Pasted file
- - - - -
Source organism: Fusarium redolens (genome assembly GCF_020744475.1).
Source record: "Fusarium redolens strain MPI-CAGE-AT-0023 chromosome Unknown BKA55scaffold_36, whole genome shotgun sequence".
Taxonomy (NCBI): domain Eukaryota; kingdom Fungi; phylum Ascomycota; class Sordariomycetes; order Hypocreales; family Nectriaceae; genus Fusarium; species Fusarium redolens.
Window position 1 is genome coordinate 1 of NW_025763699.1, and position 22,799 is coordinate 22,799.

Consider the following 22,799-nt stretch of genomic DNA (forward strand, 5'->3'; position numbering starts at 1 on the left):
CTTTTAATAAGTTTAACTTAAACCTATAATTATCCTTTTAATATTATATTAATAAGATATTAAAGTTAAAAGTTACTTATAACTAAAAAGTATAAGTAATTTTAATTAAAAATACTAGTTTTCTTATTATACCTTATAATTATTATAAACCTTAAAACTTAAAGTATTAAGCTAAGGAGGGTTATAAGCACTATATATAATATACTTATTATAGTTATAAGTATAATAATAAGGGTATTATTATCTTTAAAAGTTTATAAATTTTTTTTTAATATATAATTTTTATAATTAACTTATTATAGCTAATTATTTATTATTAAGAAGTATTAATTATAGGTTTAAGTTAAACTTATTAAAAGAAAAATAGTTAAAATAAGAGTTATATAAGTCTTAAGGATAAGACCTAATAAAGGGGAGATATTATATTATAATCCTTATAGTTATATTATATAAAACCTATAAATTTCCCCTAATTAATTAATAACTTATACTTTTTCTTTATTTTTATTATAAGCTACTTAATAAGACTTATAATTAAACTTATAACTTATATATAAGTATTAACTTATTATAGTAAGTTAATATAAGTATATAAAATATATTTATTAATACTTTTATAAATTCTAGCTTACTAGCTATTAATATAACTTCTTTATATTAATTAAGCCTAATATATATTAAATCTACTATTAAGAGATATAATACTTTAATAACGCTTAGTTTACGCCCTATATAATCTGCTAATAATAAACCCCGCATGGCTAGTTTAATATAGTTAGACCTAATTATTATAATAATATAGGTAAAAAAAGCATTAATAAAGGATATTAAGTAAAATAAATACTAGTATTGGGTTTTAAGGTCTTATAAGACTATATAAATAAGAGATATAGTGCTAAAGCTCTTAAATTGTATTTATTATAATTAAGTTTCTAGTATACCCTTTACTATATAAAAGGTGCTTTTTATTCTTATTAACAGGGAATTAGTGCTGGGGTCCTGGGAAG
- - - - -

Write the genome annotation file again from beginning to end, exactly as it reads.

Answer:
Source organism: Fusarium redolens (genome assembly GCF_020744475.1).
Source record: "Fusarium redolens strain MPI-CAGE-AT-0023 chromosome Unknown BKA55scaffold_36, whole genome shotgun sequence".
Taxonomy (NCBI): domain Eukaryota; kingdom Fungi; phylum Ascomycota; class Sordariomycetes; order Hypocreales; family Nectriaceae; genus Fusarium; species Fusarium redolens.
Window position 1 is genome coordinate 1 of NW_025763699.1, and position 22,799 is coordinate 22,799.

Consider the following 22,799-nt stretch of genomic DNA (forward strand, 5'->3'; position numbering starts at 1 on the left):
CTTTTAATAAGTTTAACTTAAACCTATAATTATCCTTTTAATATTATATTAATAAGATATTAAAGTTAAAAGTTACTTATAACTAAAAAGTATAAGTAATTTTAATTAAAAATACTAGTTTTCTTATTATACCTTATAATTATTATAAACCTTAAAACTTAAAGTATTAAGCTAAGGAGGGTTATAAGCACTATATATAATATACTTATTATAGTTATAAGTATAATAATAAGGGTATTATTATCTTTAAAAGTTTATAAATTTTTTTTTAATATATAATTTTTATAATTAACTTATTATAGCTAATTATTTATTATTAAGAAGTATTAATTATAGGTTTAAGTTAAACTTATTAAAAGAAAAATAGTTAAAATAAGAGTTATATAAGTCTTAAGGATAAGACCTAATAAAGGGGAGATATTATATTATAATCCTTATAGTTATATTATATAAAACCTATAAATTTCCCCTAATTAATTAATAACTTATACTTTTTCTTTATTTTTATTATAAGCTACTTAATAAGACTTATAATTAAACTTATAACTTATATATAAGTATTAACTTATTATAGTAAGTTAATATAAGTATATAAAATATATTTATTAATACTTTTATAAATTCTAGCTTACTAGCTATTAATATAACTTCTTTATATTAATTAAGCCTAATATATATTAAATCTACTATTAAGAGATATAATACTTTAATAACGCTTAGTTTACGCCCTATATAATCTGCTAATAATAAACCCCGCATGGCTAGTTTAATATAGTTAGACCTAATTATTATAATAATATAGGTAAAAAAAGCATTAATAAAGGATATTAAGTAAAATAAATACTAGTATTGGGTTTTAAGGTCTTATAAGACTATATAAATAAGAGATATAGTGCTAAAGCTCTTAAATTGTATTTATTATAATTAAGTTTCTAGTATACCCTTTACTATATAAAAGGTGCTTTTTATTCTTATTAACAGGGAATTAGTGCTGGGGTCCTGGGAAG